If you will all please turn to Genesis 6: 12-13...


September 03, 1993

AND NOW, if you will all please turn to Genesis 6: 12-13, we will read together:

"So the Almighty was hipped to what was going down. He told Noah that because of these hard times He was gonna get rid of the world. 'I'm fed up, Noah, with what's happenin' 'round here. These folks ain't what's happenin' anymore, so I'm gonna do what I gotta do, and end things once and for all. Man, I'm gonna blow the brothers clear outta the water.' "

The Almighty hipped? Gonna blow brothers outta the water? Are we reading the same book?

Yes and no. We are reading the "Black Bible Chronicles," an "interpretation" of the first five books of the Bible, the Pentateuch, by Houston writer P. K. McCary. Published by African American Family Press ($14.95), the book will hit bookstores in September. But already a first printing of 40,000 has sold out.

Subtitled "A Survival Manual for the Streets," "Black Bible Chronicles" retells the well-known stories in street talk: "And that bad ol' serpent told the sister, 'Nah, sister, he's feeding you a line of bull. You won't die. The Almighty just knows that if you eat from the tree, you'll be hipped to what's going down."

Admittedly, these are not the rolling cadences of the King James Version.

"When I first wrote it in 1980, I thought of it as black dialect," the author says. "I just thought of it as black slang."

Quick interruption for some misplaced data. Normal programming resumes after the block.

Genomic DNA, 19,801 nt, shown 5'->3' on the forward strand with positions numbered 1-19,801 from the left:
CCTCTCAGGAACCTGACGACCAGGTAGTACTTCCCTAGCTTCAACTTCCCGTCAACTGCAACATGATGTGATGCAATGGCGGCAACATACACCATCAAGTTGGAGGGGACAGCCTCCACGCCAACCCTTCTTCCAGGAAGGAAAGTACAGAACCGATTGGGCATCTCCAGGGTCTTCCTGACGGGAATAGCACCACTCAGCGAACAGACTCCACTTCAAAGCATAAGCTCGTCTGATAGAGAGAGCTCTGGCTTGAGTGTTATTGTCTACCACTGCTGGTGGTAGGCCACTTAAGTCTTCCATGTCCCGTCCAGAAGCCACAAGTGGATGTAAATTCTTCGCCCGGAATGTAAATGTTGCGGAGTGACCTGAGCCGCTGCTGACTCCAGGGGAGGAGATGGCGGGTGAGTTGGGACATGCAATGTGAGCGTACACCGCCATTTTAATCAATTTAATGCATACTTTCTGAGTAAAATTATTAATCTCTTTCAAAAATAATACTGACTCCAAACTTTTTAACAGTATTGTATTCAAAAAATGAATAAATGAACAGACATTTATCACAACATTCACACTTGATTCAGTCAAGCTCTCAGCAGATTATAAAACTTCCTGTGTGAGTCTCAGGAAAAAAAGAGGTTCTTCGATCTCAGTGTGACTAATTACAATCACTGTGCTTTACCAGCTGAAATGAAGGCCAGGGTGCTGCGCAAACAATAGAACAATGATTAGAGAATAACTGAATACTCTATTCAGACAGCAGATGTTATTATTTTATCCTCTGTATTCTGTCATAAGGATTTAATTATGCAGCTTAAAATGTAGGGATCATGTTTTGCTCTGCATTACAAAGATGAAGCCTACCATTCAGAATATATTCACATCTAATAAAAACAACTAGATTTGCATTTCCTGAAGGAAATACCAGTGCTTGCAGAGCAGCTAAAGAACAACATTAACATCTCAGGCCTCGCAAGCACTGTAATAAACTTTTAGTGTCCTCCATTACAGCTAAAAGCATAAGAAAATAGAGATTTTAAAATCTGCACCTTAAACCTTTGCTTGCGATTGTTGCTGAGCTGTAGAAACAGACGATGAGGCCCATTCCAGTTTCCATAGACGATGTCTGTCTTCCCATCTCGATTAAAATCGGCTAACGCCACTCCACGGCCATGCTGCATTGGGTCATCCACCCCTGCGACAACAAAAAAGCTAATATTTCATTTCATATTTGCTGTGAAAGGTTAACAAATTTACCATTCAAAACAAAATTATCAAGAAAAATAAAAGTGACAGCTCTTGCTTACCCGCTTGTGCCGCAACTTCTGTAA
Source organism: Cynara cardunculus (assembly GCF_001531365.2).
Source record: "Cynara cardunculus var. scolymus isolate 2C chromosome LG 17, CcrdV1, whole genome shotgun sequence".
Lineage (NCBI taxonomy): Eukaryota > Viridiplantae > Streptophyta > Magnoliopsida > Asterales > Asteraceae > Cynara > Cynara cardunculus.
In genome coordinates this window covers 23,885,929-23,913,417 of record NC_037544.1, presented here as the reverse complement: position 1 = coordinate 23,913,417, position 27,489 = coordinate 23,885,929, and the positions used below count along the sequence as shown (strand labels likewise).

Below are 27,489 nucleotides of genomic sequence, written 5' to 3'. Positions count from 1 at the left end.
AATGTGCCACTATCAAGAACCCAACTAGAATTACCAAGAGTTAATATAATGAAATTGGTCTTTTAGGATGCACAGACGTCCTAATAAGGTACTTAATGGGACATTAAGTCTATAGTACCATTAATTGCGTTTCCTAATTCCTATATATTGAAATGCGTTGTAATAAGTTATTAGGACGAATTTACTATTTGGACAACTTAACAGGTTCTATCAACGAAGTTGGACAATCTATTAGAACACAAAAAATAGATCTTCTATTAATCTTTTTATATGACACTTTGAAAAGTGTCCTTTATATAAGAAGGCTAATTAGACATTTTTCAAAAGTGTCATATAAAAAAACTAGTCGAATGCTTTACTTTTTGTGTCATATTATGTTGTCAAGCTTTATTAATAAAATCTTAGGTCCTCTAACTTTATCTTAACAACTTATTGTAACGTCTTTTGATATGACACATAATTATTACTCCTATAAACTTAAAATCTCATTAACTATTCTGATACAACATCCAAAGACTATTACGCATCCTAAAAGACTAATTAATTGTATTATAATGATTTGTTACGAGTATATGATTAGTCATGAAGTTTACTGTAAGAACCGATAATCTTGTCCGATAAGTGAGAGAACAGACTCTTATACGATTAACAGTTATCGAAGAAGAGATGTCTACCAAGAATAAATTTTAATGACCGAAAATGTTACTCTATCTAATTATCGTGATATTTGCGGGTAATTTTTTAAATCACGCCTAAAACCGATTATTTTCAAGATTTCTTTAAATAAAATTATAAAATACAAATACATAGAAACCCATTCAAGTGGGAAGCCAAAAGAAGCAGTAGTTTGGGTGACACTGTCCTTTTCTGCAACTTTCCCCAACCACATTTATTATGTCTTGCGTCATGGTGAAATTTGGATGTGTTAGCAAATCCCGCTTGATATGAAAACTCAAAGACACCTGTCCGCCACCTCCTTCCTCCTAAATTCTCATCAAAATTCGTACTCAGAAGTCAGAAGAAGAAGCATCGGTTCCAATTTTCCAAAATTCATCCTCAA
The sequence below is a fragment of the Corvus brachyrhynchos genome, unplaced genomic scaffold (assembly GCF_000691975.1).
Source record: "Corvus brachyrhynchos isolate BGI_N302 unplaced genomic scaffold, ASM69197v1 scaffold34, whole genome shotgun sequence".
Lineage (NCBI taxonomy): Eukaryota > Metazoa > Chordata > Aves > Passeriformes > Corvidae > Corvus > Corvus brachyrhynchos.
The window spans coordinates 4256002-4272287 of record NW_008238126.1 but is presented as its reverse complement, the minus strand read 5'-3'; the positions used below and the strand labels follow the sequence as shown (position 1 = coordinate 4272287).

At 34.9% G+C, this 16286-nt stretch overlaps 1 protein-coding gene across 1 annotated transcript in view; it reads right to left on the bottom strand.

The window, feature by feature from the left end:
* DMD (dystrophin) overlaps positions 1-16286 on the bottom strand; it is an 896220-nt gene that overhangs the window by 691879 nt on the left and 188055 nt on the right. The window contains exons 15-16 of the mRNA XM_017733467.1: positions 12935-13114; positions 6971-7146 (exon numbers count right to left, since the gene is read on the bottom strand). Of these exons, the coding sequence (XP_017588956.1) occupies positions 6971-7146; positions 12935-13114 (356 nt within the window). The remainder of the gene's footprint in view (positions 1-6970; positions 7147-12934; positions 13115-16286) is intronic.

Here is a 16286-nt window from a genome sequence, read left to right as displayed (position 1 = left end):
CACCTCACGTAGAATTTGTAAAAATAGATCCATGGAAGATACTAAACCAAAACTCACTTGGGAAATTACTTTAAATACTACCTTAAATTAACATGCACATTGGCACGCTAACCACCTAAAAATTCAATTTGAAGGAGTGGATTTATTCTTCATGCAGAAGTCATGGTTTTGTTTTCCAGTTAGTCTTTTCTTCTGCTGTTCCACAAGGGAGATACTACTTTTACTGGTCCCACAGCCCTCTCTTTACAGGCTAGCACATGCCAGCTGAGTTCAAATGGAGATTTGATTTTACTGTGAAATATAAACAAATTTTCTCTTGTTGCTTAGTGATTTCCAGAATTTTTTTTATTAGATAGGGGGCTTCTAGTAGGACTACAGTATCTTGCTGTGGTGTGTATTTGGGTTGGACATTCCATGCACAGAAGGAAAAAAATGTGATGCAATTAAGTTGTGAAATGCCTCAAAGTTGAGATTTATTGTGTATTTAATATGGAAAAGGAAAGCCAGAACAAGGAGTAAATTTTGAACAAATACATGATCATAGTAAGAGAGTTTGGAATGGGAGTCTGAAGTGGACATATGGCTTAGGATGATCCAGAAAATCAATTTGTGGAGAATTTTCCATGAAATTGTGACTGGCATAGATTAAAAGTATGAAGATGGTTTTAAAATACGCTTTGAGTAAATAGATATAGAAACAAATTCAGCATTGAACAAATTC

The 40-year-old single mother of three began telling Bible stories in slang as a sometime Sunday school teacher in Prairie View, Texas, in suburban Houston.

"Over the years, I have found that kids just pick up on this language. For them, it's a kick. As my daughter would say, 'It's tight.'"

McCary says she is aware, but not particularly concerned, that the street language in her paraphrase may provoke criticism. "If you look in the unabridged dictionary, 'ain't' is now accepted, and 'hi' for 'hello.'"

Besides, "I tell people not to use it by itself. This is just a beginning. I recommend people use it with a study Bible." A footnote to each story in the "Chronicles" tells readers where to ,, find the equivalent passage in the King James Version.

The point, she says, is to make the Bible accessible. "At one time, the Bible wasn't even allowed in the hands of common people.

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